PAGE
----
If you are coming from MATLAB and want to start using Python, you probably want some kind of user interface or IDE (Integrated Development Environment) to work with. There is no unique or best answer here, so I will just tell you about the ones I have tried.
The first thing is, of course, to download and install Python 3 itself (Python 2 is already in an End-of-Life stage and will no longer be supported by new libraries). Then, you can download and install one of the following IDEs:
- Jupyter Labs. Probably the most used interface for working with Python nowadays. It allows you to work on your web browser, and the Jupyter Notebooks allow splitting the code into cells that can be run individually, as we do with MATLAB's code sections.
- SPyder IDE. In my opinion, this one provides the closest experience to MATLAB in terms of interface. You can even have a panel to look at the variables you are working with, for example, and interactive plots. You can install add-ins to work with Jupyter Notebooks within the Spyder IDE too.
- Visual Studio Code (VS Code) This is a more general-purpose programming IDE, but has great support for Python, including support for Jupyter Notebooks too.
Personally, I prefer to use VS Code since it allows me to work also on other types of programming projects in the same environment, for example when working with Arduino. However, the code examples I will share will work no matter the IDE you are using.
Ok! Enough with the introduction, let's jump to the first and most simple example of this series.
Example 1: Simple time series visualization
Normally, working with MATLAB or not, the first thing to do after loading data from some large file would be to plot a time series of the most interesting data (or signals, if we are talking about a CAN data log file, for example). This way I can at least know what I’m dealing with. For this example, I will use this example file, which contains some CAN data from a Formula Student Electric car.
If you download the file, you'll notice that there are missing values on each variable (CAN signal). The good news is that there is a common time vector for the different channels - although the data might have been transferred at different rates over CAN.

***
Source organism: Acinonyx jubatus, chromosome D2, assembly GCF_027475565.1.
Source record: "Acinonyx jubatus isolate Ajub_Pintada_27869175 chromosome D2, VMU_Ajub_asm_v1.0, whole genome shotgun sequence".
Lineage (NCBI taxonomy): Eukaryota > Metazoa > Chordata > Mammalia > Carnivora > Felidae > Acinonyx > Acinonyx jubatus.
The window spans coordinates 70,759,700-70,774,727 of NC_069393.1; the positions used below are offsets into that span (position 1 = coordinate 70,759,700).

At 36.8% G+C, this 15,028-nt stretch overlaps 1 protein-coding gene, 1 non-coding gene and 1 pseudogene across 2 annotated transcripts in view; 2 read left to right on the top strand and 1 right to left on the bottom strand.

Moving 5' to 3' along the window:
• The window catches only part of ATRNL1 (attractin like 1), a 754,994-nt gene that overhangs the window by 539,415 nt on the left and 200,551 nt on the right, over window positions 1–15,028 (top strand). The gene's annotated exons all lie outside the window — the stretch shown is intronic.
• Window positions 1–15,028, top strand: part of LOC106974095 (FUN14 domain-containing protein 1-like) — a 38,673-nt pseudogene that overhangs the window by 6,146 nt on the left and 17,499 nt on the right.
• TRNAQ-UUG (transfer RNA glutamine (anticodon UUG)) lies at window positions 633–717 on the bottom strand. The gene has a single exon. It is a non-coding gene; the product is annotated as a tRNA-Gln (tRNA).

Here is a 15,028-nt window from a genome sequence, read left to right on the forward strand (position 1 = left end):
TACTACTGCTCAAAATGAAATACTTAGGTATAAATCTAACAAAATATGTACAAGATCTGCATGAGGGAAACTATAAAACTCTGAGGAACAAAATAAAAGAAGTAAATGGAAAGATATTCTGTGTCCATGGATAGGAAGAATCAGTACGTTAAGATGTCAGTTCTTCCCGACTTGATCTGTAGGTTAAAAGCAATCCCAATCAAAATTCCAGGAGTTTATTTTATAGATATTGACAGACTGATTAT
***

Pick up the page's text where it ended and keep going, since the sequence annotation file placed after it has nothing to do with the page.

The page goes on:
To look at this file with MATLAB, I would do something like this:
Notice that I extracted the indices of the non-empty values of each signal, and then used that to represent the data. I also did some formatting to the plot to make it understandable.
I needed to represent data containing information about speed, in rpm, and torque, in Nm. And I wanted to visualize both against the same time scale, in order to understand what happened during the test I am looking at.
This is why I created a tiled layout. I could have used subplots instead, and the results would have been very similar. Or I could have plotted both speeds and rpm against a single abscissa, but using two different y axes using
The output will be something like this:
Simple enough, right? Let's see what we have to do instead when using Python.
The first difference you'll notice is that we need to import the Python libraries we'll use at the start of the code.
In this case, we are dealing with data from a text file, so it is a common practice to use the library called Pandas. It can be slow for doing complex computations or handling large datasets, but there are some workarounds.